Out on harassment charges, Cong leader back in key position

Congress leader Ranajit Mukherjee told HT that he has been punished long enough, and the party was recognising the hard work that he has done since.
Ranajit Mukherjee, 41, resigned in 2020 after an internal inquiry.(Ranajit Mukherjee/Twitter)
Ranajit Mukherjee, 41, resigned in 2020 after an internal inquiry.(Ranajit Mukherjee/Twitter)
Updated on Dec 30, 2021 09:47 AM IST
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By, New Delhi

When the Congress party appointed a secretary to oversee key northeastern states of Tripura, Nagaland and Sikkim last week, they reopened a sexual harassment case that they thought was dealt with last year.

Ranajit Mukherjee, 41, resigned in 2020 after an internal inquiry was conducted by former Rajya Sabha member Rajeev Gowda, head of the party’s research department of which Mukherjee was a member.

The inquiry took place after a member of the National Students’ Union of India (NSUI), the party’s student arm, complained about him in writing, and another colleague in the research department reported “inappropriate behaviour’’ during the 2018 Rajasthan assembly elections.

After Mukherjee’s recent appointment, the women have raised questions about the propriety of assigning a key leadership role to him. While the Congress party hasn’t responded, Mukherjee told HT that he has been punished long enough, and the party was recognising the hard work that he has done since.

“I have had a consensual relationship after I was estranged from my wife. This matter blew up in 2019-20. I voluntarily resigned and opened up to my family, and it led to my divorce this year. The party has acknowledged that I made an error in judgement,” he said. “I have been kept away from a party position for more than a year. I have been working diligently and party has recognised my work and given me responsibility. I cannot be punished forever.’’

The two women, however, told HT that the party has erred in giving a supervisory role to Mukherjee when his behaviour showed a pattern.

“There are others besides me who have fallen prey and can vouch for the same,” the main complainant wrote in an email on Friday to party leaders, including Rahul Gandhi. “I have been quiet because I do not want our political opponents to hurt the Congress party using this as a tool. The appointment of a proven sexual predator would only harm the Congress party.... Please follow the official procedure and remove him from the post.’’

While there has been no response to the Friday letter, Gowda did send an email on July 24 last year, acknowledging that he was accepting Mukherjee’s resignation after her allegations. “An internal inquiry was conducted,” the email had said. “His resignation has been accepted and he is no longer secretary, AICC department with effect from today.”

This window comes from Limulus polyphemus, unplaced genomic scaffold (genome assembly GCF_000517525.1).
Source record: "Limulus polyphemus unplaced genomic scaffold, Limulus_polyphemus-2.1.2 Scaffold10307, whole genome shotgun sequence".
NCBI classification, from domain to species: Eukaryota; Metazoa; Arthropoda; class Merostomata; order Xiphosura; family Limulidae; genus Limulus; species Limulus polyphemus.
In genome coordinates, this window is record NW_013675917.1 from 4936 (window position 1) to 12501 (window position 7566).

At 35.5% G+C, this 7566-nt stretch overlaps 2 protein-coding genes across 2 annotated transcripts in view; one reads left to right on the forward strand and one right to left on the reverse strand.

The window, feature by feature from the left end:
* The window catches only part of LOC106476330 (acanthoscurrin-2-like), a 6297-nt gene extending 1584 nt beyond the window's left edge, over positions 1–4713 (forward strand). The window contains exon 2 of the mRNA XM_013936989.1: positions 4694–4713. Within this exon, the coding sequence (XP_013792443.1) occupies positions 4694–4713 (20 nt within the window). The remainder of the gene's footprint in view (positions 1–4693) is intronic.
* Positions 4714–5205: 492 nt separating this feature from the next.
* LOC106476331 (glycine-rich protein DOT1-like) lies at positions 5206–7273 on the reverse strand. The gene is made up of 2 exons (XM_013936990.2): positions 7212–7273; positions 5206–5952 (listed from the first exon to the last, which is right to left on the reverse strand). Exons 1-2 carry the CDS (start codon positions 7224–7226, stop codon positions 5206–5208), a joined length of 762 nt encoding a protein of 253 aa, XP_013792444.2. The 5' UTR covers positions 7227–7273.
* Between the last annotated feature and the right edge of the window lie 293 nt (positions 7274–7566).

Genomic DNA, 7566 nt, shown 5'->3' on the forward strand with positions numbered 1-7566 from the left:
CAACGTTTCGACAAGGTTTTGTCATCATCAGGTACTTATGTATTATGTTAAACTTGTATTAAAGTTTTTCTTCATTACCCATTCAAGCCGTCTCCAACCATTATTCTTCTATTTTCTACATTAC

When contacted Gowda said: “If such matters arise, they are dealt with in an appropriate and fair manner to the satisfaction of the complainant."

The second woman, who was working in the research department, told HT that Mukherjee travelled with her on party work to Rajasthan. “He always made me feel uncomfortable, but there, he got drunk and banged on my door late at night,” she said.

While she did not file an official complaint, she did bring it to Gowda’s attention. She described Mukherjee as “predatory.”

Mukherjee’s boss Ajoy Kumar told HT that he was holding off assigning work to him. “I have been informed of this, and so no work will be assigned till the issue is resolved,” Kumar said.

An accused in a sexual harassment case could be reinstated, but it depended on the particular case and the findings of the inquiry committee, according to Vrinda Grover, lawyer and expert in sexual harassment cases.

“After inquiry, what was the punishment? Did they say it was only for a year? It depends on the nature of the case and the punishment should be commensurate to that,” she said. “Due diligence requires that they don’t give them a supervisory position, but you may give them a position after a review.”

In this particular case, the details of how long the inquiry committee removed him from the post have not been disclosed even to the complainants.

Mukherjee was also the Lok Sabha candidate for the party from West Bengal’s Bardhaman-Durgapur constituency in 2019.


    Sunetra Choudhury is the National Political Editor of the Hindustan Times. With over two decades of experience in print and television, she has authored Black Warrant (Roli,2019), Behind Bars: Prison Tales of India’s Most Famous (Roli,2017) and Braking News (Hachette, 2010). Sunetra is the recipient of the Red Ink award in journalism in 2016 and Mary Morgan Hewett award in 2018.

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